Tuesday, May 15, 2012

Storytelling of Game of Thrones

If I were to pitch a show to you that was set in an alternate universe, loaded with medieval castles and knights and filled with mystical creatures and beings, and which would eventually feature a massive 5 king war for one throne, that's something that would excite you, is it not?

Well, what if I were to tell you that there would actually not be a war the entire time you were watching?  Instead you would be treated to the planning of this war.  Nary a sword would be drawn.

Yet this is the season of Game of Thrones that is currently airing on HBO.  And almost every moment is captivating.

Instead of the swordplay and dragonfire that would captivate the audience, the writers of the show (and to a large extent, George R.R. Martin) have decided to focus on the people in the war, showing their virtues and their flaws and in such a way that would endear certain characters to us and make us abhor others, all through a lost art in television today: dialogue.  It's not even the exposition that plagues so many network shows.  No, the characters of Westeros instead decide to give us a glimpse into their lives by speaking with other characters.

This is an interesting concept for a number of reasons.  Like any good novel, or even how you meet a person of the opposite sex, it's not so much what is said but how it's said.  Huck Finn would not have been the same novel if Twain didn't write it in the first person to show us the changing education of Huck.  So when Arya Stark is speaking to Tywin Lannister, we not only have to pay attention to what is being said, but why it's being said.  Tywin's grandson had Arya's father killed, so there's a bite to everything she says to him.  She is trying to come off as a commoner, but also show to Tywin that she's not quite.

For Game of Thrones, the quest for the throne is not as important as those trying to attain it.  But even with that in mind, it's an interesting choice not to show extended battle scenes (other than the funds available).

For 60 minutes every week, you spend your time watching people talk, and then you wrestle with the idea that nothing happened in that entire time.  How long you stick with that notion, though, is based on what you expect in a television show.  In the CSI age, we expect things to happen throughout the entire episode that leads up to a satisfying conclusion at the end.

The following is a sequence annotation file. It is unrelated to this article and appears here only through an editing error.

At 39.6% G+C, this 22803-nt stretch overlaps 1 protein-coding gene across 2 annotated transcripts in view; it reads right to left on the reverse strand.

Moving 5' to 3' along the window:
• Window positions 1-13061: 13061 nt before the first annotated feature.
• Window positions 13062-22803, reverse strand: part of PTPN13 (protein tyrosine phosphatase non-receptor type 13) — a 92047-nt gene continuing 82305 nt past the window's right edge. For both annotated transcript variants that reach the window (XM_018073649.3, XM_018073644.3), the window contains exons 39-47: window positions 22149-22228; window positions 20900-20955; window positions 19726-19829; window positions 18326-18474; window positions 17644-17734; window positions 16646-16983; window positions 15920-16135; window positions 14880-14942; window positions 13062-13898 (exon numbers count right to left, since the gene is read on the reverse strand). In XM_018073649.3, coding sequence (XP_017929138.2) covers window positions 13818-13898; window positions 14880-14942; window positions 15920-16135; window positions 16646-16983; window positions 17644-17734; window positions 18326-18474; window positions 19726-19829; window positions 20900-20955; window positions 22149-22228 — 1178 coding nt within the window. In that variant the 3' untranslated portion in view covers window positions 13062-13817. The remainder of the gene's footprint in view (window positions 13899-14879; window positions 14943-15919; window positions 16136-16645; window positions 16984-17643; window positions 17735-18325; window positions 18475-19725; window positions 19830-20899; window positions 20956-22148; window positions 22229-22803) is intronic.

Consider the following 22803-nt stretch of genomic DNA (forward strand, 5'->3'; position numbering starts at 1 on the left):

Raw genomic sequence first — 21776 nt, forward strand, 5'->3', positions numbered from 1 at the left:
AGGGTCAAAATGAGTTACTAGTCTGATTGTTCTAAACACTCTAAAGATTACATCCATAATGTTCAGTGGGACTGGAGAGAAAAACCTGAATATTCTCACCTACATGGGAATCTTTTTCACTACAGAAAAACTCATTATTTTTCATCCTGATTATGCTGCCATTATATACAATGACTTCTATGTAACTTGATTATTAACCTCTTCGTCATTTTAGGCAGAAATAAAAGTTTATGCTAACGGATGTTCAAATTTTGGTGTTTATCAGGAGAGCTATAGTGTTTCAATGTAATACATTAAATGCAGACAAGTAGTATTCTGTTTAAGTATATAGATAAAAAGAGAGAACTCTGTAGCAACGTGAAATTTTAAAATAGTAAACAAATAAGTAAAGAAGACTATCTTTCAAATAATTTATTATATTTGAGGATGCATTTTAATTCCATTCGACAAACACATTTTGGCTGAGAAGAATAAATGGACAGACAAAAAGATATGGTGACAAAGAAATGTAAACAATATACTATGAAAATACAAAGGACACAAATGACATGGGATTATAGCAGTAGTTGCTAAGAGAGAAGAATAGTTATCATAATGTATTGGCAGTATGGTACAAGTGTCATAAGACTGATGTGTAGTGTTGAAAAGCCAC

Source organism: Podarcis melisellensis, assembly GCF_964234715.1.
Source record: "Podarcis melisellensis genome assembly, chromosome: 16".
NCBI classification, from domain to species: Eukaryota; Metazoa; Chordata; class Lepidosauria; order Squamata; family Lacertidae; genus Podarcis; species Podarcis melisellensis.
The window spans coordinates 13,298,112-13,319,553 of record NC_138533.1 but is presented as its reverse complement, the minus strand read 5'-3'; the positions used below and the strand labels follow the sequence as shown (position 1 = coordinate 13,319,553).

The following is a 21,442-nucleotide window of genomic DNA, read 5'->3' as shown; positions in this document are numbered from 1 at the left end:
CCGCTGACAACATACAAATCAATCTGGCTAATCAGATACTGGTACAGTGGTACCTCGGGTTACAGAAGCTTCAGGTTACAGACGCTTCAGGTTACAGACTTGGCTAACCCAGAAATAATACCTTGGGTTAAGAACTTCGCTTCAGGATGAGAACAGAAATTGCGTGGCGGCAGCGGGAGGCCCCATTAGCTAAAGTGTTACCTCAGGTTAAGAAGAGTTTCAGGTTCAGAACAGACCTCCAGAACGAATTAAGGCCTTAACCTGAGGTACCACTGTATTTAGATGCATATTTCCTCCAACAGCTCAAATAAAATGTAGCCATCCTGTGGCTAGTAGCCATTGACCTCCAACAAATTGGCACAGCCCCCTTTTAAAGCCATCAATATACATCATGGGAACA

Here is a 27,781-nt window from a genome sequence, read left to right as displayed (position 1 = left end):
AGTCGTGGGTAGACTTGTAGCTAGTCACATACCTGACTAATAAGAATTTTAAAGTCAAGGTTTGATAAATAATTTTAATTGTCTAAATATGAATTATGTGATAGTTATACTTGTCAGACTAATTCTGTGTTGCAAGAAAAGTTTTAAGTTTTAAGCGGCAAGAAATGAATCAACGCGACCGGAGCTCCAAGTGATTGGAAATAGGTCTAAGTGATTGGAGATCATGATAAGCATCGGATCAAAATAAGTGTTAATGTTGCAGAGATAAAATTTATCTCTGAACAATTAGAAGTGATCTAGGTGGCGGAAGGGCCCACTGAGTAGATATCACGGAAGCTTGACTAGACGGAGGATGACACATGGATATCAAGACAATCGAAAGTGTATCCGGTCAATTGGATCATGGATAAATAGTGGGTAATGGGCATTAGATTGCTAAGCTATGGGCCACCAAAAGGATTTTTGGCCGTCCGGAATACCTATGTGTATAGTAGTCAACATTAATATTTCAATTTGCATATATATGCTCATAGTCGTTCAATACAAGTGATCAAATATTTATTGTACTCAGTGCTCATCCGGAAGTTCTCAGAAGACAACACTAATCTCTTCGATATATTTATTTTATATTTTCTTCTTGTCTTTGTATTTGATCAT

With the time spent in Westeros, however, it's not about a satisfying conclusion at the end of each 60 minute stretch.  Even if there is no conclusion, per se, at least the kind that can be wrapped up with a bow, there is an endgame.  Trying to capture the Iron Throne is not a 60 minute trek.  It might not even be a 10 hour quest.  It could very well last the entire series, but it's the motivation of each of the players, however big or small, that becomes key.

In the end, we as the viewers are going to want someone who is virtuous to claim the throne.  Plato spoke of the Philosopher King as the ideal ruler, and through each interaction throughout the show, we have the opportunity to learn of any candidates for the throne have any qualities of a Philosopher King.  We are able to choose whom we would like to see rule, and if there are bits of pieces of each that we would like.  We transport ourselves to the Seven Kingdoms as if one of these flawed men (and Ms. Targaryen) would one day become our leader.

Or we determine, if none of these men are suitable, that we would be better off if war were declared.

Luckily for us this is Game of Thrones.  And war were declared.

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